Linked by Thom Holwerda on Wed 10th May 2017 08:31 UTC
Internet & Networking

Every year, the internet gets a little less fair. The corporations that run it get a little bigger, their power grows more concentrated, and a bit of their idealism gives way to ruthless pragmatism.

And if Ajit Pai, the new chairman of the Federal Communications Commission, gets his way, the hegemons are likely to grow only larger and more powerful.

This column is nominally about network neutrality, the often sleep-inducing debate about the rules that broadband companies like Comcast and AT&T must follow when managing their networks. But really, this is a story about ballooning corporate power.

John Oliver has a great video about the fight for net neutrality in the United States, and set up a website that makes it easy to send comments to the FCC to compel them to maintain net neutrality.

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Link misspelled
by number9 on Wed 10th May 2017 10:37 UTC
number9
Member since:
2005-10-25

Your link to the gofccyourself site in chrome is sending users to osnews... it does not like that you left off http. You have: www.gofccyourself.com and not http://www.gofccyourself.com.

This makes the link go to http://www.osnews.com/www.gofccyourself.com in Chrome/Chromium/Firefox.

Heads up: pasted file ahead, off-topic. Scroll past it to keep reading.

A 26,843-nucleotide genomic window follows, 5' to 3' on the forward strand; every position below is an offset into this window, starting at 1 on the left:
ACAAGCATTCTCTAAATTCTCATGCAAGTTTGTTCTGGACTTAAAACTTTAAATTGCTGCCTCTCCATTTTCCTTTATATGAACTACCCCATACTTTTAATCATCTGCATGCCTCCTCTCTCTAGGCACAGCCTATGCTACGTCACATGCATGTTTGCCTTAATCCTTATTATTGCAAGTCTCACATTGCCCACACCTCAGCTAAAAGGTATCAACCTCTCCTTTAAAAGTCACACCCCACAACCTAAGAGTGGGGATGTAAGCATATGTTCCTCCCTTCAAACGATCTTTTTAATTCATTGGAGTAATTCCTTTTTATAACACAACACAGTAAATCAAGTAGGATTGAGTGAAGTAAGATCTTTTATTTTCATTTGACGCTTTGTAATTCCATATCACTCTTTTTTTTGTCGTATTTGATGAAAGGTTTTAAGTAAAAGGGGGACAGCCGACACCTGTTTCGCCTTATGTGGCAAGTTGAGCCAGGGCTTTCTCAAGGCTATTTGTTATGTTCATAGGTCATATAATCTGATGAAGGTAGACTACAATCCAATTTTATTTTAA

Reply Score: 1

I wrote in
by Alfman on Thu 11th May 2017 07:32 UTC
Alfman
Member since:
2011-01-28

I posted my own blurb to the FCC. As far as these things go though I don't think they really tend to care about what outsiders think. The new FCC head is from Verizon and seems determined to weaken industry oversight.

I'm doubtful many of the posts are read at all before making decisions.

Reply Score: 2

Comment by fmaxwell
by fmaxwell on Thu 11th May 2017 09:03 UTC
fmaxwell
Member since:
2005-11-13

But really, this is a story about ballooning corporate power.


Who could have predicted that after the GOP got control of Congress and the Presidency?

Of course they are dismantling net neutrality. Did you think they were going to choose your best interests over the profits of AT&T.Verizon, and Comcast?

It's not just in the broadband space. In order to cater to huge corporations, the GOP is dismantling everything from regulations designed to protect your retirement savings to ones that limit pollution spewed into the air you breathe and the water you drink.

If you voted GOP, you voted for this. If you were too dumb to recognize that when you cast your vote, you are too dumb to cast votes; stay home on election days.

Edited 2017-05-11 09:07 UTC

Reply Score: 2

RE: Comment by fmaxwell
by darknexus on Thu 11th May 2017 15:33 UTC in reply to "Comment by fmaxwell"
darknexus Member since:
2008-07-15